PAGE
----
a1 University of Illinois, Urbana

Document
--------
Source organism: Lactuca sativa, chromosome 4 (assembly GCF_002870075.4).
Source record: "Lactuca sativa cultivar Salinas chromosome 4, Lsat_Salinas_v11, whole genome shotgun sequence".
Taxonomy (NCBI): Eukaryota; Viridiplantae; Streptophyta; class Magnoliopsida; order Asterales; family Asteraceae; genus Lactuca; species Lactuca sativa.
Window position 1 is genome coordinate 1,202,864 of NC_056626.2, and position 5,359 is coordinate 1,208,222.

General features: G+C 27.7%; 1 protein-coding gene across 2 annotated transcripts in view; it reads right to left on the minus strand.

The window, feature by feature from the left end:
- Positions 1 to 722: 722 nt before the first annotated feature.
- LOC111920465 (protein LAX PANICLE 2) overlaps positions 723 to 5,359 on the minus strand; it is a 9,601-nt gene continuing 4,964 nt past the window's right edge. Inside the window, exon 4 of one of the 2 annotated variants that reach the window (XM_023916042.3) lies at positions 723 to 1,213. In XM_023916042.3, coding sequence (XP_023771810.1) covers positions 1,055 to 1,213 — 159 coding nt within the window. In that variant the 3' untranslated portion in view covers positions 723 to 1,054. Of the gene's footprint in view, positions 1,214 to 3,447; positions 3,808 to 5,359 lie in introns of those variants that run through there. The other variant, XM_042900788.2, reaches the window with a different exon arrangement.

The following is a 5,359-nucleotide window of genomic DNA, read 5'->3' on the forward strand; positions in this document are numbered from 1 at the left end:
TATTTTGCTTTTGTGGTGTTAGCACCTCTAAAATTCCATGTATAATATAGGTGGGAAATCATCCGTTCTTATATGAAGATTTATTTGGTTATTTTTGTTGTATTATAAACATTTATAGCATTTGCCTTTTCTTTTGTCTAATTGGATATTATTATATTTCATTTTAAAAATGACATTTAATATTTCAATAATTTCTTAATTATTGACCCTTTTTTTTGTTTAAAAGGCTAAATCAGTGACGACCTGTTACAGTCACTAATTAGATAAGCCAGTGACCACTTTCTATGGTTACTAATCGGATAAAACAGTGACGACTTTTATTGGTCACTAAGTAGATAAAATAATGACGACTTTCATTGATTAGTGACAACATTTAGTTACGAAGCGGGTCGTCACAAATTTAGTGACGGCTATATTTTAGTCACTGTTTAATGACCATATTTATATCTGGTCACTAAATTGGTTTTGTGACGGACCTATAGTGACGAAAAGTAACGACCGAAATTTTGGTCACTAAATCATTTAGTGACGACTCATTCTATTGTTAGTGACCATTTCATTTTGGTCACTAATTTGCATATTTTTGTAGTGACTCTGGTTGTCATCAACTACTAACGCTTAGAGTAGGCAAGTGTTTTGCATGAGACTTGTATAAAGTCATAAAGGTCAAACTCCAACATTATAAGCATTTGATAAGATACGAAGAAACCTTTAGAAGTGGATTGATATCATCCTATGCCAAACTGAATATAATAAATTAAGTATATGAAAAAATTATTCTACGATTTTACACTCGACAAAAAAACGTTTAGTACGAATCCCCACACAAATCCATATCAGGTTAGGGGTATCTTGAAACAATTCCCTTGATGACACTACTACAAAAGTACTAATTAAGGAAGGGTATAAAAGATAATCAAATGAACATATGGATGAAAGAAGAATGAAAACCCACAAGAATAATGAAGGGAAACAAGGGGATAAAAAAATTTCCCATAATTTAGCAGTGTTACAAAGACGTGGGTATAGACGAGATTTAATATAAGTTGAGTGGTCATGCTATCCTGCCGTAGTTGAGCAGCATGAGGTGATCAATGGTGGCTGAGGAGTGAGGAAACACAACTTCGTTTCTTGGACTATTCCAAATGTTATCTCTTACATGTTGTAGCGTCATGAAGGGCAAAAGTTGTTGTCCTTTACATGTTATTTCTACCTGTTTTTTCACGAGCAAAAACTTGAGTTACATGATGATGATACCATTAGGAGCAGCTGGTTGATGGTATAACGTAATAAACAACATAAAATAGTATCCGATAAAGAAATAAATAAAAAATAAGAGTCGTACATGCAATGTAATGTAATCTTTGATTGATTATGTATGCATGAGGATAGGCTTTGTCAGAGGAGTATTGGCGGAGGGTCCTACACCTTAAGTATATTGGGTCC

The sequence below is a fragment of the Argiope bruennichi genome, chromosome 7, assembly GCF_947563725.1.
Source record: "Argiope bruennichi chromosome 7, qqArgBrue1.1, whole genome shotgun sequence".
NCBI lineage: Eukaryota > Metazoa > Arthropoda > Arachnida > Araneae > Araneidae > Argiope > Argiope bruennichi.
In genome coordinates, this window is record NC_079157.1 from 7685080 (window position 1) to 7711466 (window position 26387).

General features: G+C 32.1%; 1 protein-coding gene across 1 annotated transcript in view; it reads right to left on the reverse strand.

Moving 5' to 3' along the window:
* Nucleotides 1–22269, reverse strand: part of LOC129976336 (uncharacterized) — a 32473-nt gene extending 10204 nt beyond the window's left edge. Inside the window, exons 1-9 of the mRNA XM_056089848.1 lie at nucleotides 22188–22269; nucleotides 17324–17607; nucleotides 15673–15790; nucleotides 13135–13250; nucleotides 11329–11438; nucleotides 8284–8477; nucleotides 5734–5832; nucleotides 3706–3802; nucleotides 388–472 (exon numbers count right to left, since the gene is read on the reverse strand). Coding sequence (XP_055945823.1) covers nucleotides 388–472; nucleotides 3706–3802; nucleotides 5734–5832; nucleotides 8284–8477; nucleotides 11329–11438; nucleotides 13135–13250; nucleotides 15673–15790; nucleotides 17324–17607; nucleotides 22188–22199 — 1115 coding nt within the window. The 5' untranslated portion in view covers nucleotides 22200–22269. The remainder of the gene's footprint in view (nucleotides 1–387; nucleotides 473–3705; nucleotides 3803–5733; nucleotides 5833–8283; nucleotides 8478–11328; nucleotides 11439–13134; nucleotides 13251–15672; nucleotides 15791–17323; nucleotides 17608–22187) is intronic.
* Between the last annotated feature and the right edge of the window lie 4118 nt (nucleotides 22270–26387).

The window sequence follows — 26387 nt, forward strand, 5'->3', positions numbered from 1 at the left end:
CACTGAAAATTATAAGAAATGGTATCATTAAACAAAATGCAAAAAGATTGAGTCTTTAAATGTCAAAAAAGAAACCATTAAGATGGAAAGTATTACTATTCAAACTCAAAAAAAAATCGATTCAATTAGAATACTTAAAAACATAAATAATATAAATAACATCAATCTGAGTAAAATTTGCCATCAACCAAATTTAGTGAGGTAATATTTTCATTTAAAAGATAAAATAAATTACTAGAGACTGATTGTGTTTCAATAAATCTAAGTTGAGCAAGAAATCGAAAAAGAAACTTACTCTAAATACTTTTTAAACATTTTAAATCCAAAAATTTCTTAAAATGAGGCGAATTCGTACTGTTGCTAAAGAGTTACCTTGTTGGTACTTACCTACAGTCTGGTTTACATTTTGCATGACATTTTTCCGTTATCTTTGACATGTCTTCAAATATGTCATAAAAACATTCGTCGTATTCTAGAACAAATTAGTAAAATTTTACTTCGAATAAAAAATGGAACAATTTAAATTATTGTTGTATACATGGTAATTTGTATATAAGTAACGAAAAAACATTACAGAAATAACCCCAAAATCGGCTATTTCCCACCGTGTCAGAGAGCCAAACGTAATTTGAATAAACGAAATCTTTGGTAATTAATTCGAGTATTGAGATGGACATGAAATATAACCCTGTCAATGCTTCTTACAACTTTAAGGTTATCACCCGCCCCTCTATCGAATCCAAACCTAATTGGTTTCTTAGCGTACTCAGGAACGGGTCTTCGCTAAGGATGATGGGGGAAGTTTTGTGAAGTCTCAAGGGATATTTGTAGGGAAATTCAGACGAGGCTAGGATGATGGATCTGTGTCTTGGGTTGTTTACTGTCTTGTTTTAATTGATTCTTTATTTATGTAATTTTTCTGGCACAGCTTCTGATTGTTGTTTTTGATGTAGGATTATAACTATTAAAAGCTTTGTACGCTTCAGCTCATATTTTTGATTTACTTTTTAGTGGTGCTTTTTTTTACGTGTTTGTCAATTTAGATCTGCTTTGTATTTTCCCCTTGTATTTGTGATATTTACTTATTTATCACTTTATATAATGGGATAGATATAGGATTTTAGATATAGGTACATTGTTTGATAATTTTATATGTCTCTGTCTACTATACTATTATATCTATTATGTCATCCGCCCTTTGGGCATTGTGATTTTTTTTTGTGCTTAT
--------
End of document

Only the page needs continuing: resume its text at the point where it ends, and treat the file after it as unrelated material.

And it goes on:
Records of Ethiopian property dealings provide insights into the affairs of Ethiopian families. They suggest further, dynamic links between property and family. Amhara rules of descent and inheritance are ambilineal. Each person reckons their ancestry equally through their father and mother and inherits property the same way. Yet, without abandoning their profession of the principles of ambilineal descent and of equal partible inheritance, the Abyssinian nobility subverted these norms, thereby creating ‘families’ out of a welter of ramifying lineages, and ‘estates’ out of disintegrating holdings. Their devices included wills and marriage endowments which privileged one sibling at the expense of others. Another device was the alaqenat, an office which functioned as the head of a family and its affairs. The alaqenat, previously unreported in the Ethiopian literature, appears in a number of documents in the later eighteenth and earlier nineteenth centuries, and the article uses it to trace the affairs of one noble family over a period of six generations. Further comments are made about the links between public office and notions of property. Finally, two wider spheres are addressed. In spite of its radical ambilineality Abyssinian society reveals tendencies common to other societies based on plough agriculture, tendencies towards greater class differentiation based on the accumulation of landed property. And, unlike most other historic societies professing Christianity, Abyssinian society is marked by frequent divorce and marital instability.